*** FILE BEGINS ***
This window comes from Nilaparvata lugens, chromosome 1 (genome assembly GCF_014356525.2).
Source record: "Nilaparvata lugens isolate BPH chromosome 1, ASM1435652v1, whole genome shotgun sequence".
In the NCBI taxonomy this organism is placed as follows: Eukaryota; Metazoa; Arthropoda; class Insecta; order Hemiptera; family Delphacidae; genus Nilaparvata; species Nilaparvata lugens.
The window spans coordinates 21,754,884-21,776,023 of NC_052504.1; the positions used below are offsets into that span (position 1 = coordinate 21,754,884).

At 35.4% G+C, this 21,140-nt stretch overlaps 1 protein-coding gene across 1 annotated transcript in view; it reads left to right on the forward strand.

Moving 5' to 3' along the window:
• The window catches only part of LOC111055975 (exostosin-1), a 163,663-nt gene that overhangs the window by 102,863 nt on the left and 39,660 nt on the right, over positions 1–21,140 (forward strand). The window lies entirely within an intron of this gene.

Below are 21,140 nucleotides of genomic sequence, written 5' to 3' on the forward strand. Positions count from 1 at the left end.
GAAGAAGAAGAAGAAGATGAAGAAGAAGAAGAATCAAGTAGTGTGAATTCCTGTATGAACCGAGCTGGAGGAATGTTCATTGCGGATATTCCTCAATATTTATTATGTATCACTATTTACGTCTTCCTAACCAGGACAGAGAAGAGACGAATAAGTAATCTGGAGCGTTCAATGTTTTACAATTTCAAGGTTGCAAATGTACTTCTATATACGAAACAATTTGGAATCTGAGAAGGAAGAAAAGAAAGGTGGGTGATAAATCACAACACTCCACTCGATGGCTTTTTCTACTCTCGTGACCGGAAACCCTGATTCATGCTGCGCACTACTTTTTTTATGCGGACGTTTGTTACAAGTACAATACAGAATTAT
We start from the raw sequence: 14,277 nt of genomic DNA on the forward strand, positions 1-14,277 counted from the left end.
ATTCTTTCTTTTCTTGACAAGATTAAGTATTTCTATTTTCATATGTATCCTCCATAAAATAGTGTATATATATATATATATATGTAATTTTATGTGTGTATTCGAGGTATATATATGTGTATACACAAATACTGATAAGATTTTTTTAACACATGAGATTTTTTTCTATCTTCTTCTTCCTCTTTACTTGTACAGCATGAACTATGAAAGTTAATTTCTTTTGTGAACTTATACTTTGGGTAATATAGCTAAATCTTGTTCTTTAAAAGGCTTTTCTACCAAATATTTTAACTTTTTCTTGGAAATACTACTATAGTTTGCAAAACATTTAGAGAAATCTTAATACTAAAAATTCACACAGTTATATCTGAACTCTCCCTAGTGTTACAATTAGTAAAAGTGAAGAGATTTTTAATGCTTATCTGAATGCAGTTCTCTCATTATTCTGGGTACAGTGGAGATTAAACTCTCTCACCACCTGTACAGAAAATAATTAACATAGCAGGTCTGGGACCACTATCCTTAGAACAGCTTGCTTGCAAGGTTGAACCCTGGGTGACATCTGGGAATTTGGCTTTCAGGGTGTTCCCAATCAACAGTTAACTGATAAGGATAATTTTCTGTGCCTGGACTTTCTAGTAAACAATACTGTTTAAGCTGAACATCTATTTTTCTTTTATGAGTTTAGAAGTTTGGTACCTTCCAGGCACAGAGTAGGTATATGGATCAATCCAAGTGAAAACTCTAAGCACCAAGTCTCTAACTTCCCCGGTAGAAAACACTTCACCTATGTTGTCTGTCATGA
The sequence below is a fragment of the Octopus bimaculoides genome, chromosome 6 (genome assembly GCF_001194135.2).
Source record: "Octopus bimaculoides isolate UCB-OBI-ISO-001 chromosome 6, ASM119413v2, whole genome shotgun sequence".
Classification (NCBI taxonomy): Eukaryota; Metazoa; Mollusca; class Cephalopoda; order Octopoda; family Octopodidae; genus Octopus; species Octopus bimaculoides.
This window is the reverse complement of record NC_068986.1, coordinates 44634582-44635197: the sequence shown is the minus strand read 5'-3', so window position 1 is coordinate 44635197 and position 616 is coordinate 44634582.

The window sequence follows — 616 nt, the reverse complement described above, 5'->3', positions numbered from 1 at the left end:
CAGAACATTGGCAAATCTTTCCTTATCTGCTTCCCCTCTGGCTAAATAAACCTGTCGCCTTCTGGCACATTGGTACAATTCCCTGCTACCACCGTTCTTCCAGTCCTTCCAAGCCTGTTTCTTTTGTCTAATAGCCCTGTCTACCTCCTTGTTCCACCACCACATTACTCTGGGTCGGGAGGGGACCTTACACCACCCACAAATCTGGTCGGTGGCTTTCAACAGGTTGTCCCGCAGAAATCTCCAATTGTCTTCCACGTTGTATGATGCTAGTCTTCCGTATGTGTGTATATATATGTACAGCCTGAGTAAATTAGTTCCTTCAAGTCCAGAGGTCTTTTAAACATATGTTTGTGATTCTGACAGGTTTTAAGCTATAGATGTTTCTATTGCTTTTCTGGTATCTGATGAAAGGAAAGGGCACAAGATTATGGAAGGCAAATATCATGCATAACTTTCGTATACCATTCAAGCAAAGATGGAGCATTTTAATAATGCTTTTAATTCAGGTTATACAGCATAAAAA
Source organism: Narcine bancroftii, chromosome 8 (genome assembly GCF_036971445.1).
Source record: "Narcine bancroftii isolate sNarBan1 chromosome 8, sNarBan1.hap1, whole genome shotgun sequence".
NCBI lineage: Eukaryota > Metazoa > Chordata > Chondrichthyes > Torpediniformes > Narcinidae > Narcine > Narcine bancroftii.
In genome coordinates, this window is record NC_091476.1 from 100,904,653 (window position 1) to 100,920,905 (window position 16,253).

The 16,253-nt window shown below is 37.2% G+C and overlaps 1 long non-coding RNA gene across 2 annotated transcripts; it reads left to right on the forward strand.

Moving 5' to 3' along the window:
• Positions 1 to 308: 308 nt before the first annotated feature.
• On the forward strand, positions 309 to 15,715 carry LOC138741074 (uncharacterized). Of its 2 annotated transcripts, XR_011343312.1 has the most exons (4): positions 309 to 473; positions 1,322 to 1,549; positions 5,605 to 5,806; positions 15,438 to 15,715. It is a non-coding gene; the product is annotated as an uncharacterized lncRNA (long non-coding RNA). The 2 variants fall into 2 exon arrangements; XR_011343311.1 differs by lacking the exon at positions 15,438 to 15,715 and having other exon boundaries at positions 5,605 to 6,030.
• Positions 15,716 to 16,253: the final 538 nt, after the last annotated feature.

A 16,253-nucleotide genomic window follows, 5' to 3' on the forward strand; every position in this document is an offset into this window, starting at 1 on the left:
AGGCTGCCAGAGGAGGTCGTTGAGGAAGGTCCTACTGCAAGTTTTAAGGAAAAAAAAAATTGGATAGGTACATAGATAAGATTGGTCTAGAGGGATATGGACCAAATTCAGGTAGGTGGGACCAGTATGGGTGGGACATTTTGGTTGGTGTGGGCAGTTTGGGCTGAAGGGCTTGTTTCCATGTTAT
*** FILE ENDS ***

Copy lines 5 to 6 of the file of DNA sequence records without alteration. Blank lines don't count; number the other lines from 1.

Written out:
At 35.4% G+C, this 21,140-nt stretch overlaps 1 protein-coding gene across 1 annotated transcript in view; it reads left to right on the forward strand.

Moving 5' to 3' along the window: